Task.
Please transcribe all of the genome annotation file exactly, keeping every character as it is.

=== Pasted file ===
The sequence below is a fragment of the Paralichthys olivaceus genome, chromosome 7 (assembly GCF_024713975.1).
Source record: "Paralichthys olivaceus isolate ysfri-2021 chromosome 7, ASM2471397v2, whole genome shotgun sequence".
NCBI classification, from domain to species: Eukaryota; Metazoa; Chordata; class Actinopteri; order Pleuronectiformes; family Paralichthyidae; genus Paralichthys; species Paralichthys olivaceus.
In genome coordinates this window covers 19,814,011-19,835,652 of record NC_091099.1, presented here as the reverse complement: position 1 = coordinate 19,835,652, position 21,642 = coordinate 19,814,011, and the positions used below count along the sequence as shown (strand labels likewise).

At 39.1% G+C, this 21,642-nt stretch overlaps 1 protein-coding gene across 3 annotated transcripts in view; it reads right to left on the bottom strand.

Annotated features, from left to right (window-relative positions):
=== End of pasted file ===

The sequence below is a fragment of the Paralichthys olivaceus genome, chromosome 7 (assembly GCF_024713975.1).
Source record: "Paralichthys olivaceus isolate ysfri-2021 chromosome 7, ASM2471397v2, whole genome shotgun sequence".
NCBI classification, from domain to species: Eukaryota; Metazoa; Chordata; class Actinopteri; order Pleuronectiformes; family Paralichthyidae; genus Paralichthys; species Paralichthys olivaceus.
In genome coordinates this window covers 19,814,011-19,835,652 of record NC_091099.1, presented here as the reverse complement: position 1 = coordinate 19,835,652, position 21,642 = coordinate 19,814,011, and the positions used below count along the sequence as shown (strand labels likewise).

At 39.1% G+C, this 21,642-nt stretch overlaps 1 protein-coding gene across 3 annotated transcripts in view; it reads right to left on the bottom strand.

Annotated features, from left to right (window-relative positions):